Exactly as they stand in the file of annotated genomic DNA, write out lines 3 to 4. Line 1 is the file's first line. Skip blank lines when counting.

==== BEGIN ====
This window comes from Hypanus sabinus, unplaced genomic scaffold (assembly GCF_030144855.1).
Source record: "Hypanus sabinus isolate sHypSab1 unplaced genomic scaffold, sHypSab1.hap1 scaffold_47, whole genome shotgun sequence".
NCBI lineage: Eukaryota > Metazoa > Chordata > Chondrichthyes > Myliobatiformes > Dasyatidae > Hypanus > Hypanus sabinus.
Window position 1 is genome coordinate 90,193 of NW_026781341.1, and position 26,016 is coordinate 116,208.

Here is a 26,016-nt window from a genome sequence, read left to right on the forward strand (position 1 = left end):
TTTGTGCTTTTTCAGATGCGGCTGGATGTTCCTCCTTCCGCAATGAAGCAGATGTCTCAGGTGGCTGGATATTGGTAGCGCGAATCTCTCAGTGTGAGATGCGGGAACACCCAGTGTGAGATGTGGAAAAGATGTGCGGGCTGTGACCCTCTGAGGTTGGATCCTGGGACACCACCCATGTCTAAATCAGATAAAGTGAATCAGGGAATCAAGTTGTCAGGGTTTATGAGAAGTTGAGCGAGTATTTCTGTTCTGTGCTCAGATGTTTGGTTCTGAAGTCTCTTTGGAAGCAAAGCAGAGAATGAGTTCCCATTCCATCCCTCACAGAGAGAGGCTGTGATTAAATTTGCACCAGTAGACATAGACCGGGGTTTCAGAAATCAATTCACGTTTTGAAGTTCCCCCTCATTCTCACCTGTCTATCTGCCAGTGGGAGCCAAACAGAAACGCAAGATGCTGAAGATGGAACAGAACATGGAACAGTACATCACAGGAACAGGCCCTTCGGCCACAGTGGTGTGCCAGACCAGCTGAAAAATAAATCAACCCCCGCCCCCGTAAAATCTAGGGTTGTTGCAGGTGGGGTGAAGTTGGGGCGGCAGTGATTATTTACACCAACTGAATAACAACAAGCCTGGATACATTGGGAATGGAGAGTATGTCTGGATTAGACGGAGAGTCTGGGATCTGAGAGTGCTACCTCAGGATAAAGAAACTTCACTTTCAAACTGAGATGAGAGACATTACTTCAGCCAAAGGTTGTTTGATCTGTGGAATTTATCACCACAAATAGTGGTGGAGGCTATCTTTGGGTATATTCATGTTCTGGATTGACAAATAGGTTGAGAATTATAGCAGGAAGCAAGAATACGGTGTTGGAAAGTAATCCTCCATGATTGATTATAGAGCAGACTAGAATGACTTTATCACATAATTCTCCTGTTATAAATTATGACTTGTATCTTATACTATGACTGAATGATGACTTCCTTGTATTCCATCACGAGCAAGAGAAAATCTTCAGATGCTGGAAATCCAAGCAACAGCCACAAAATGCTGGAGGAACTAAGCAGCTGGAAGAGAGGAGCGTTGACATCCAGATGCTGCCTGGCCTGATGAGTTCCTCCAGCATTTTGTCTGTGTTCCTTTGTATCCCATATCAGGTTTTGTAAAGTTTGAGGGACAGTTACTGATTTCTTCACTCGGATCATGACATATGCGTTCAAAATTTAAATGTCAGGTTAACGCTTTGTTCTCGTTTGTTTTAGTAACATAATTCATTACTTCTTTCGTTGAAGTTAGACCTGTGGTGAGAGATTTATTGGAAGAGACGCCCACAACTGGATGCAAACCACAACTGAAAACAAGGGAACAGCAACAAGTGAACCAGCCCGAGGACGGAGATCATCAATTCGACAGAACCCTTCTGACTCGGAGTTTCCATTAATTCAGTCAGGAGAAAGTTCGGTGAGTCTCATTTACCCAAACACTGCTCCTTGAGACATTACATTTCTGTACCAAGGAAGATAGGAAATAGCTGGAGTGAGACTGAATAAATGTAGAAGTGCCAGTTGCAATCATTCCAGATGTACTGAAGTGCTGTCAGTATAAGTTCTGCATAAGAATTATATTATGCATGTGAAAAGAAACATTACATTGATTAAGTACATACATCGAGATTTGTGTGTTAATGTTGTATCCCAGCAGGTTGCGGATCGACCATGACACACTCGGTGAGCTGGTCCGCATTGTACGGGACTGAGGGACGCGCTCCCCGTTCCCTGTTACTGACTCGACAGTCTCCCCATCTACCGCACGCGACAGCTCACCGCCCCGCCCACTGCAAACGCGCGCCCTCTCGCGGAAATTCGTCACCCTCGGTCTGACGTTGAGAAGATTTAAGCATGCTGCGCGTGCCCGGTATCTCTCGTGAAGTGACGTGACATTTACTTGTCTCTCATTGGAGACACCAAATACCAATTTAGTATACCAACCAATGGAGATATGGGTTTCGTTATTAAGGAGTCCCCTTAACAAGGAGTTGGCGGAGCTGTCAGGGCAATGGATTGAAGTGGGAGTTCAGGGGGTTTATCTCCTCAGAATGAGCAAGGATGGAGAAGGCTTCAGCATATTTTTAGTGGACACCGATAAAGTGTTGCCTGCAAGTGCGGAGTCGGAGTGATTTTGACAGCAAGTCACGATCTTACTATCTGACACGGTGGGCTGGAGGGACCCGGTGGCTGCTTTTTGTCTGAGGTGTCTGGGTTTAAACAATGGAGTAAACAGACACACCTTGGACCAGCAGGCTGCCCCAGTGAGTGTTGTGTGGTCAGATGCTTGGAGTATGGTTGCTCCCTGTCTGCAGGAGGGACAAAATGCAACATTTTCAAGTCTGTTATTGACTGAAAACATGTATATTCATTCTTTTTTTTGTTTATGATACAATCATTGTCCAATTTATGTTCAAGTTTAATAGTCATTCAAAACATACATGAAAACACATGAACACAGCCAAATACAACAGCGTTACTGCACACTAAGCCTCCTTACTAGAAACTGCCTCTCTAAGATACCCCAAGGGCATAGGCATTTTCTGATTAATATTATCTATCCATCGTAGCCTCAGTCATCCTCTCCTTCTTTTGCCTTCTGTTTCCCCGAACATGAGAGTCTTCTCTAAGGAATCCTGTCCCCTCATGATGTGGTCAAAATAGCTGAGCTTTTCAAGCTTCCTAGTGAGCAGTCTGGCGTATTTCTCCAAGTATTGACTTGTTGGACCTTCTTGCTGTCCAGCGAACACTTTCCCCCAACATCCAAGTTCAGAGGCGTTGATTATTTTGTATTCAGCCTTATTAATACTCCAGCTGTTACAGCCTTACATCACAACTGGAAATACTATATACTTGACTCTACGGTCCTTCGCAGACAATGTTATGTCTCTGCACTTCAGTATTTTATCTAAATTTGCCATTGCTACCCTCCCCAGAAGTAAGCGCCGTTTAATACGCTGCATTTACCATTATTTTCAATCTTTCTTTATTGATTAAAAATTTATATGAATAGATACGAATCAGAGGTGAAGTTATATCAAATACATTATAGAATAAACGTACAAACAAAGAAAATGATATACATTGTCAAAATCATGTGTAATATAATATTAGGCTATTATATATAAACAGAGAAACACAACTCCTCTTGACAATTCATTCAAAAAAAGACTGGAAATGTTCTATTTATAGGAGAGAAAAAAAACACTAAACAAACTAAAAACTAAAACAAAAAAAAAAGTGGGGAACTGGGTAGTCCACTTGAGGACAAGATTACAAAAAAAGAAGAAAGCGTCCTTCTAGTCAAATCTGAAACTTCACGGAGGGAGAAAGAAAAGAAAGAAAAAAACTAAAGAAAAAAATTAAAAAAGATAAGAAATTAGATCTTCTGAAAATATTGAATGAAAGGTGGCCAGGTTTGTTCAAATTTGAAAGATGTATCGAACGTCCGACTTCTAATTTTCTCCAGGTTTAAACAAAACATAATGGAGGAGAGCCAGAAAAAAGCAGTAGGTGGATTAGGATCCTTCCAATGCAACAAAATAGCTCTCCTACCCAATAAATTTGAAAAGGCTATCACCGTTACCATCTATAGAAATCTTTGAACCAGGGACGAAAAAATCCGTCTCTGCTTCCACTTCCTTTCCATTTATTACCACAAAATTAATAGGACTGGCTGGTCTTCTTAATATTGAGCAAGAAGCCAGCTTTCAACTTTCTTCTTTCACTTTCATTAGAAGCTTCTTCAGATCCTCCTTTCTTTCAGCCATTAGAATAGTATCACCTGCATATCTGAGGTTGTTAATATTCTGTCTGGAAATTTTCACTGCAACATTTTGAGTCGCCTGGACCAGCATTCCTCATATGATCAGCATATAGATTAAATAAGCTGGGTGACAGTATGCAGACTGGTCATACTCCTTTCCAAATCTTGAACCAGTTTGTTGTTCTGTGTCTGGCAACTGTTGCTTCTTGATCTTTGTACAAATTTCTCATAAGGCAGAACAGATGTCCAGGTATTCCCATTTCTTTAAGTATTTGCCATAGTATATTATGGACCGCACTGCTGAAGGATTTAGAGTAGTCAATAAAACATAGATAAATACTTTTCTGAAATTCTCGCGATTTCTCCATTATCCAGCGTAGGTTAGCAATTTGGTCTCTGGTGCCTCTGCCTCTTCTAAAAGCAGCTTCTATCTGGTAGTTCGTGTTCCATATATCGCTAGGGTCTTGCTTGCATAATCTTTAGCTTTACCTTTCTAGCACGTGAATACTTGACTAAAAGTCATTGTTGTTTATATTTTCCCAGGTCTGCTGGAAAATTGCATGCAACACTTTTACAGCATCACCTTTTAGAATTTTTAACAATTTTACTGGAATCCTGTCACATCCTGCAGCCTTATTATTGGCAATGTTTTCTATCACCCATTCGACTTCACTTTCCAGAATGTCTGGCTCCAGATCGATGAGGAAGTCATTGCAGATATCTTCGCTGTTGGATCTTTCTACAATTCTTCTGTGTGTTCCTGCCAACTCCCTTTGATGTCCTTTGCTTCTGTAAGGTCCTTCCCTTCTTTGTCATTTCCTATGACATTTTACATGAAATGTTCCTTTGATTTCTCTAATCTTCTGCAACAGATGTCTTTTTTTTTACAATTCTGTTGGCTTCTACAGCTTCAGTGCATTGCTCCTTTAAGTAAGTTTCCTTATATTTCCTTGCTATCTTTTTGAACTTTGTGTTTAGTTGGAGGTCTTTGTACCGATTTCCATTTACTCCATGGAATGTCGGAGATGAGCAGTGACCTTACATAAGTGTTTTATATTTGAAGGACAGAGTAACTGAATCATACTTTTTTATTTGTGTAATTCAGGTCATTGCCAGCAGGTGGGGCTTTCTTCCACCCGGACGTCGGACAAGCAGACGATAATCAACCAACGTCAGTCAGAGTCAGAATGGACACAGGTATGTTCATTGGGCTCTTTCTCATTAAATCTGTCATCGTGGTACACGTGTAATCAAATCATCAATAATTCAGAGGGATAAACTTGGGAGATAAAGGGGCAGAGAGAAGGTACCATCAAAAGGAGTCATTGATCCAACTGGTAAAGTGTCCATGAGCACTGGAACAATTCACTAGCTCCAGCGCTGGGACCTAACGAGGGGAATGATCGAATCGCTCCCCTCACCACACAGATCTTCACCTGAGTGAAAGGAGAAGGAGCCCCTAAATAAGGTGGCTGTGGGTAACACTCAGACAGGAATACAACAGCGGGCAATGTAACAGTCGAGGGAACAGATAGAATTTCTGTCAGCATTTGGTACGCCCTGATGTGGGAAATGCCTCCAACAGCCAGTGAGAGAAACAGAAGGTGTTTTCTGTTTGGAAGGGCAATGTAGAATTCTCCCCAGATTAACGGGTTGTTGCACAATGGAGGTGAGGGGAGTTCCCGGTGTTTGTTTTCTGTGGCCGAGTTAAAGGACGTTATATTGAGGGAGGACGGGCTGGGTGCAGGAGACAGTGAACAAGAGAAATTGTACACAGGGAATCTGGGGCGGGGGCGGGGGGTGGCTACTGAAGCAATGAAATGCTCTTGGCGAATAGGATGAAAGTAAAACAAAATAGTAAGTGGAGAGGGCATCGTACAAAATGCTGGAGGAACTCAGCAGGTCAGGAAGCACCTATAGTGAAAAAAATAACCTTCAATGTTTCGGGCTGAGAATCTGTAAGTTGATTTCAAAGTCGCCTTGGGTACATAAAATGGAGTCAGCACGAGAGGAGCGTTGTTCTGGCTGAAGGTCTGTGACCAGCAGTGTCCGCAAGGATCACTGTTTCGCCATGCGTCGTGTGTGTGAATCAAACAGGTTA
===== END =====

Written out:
NCBI lineage: Eukaryota > Metazoa > Chordata > Chondrichthyes > Myliobatiformes > Dasyatidae > Hypanus > Hypanus sabinus.
Window position 1 is genome coordinate 90,193 of NW_026781341.1, and position 26,016 is coordinate 116,208.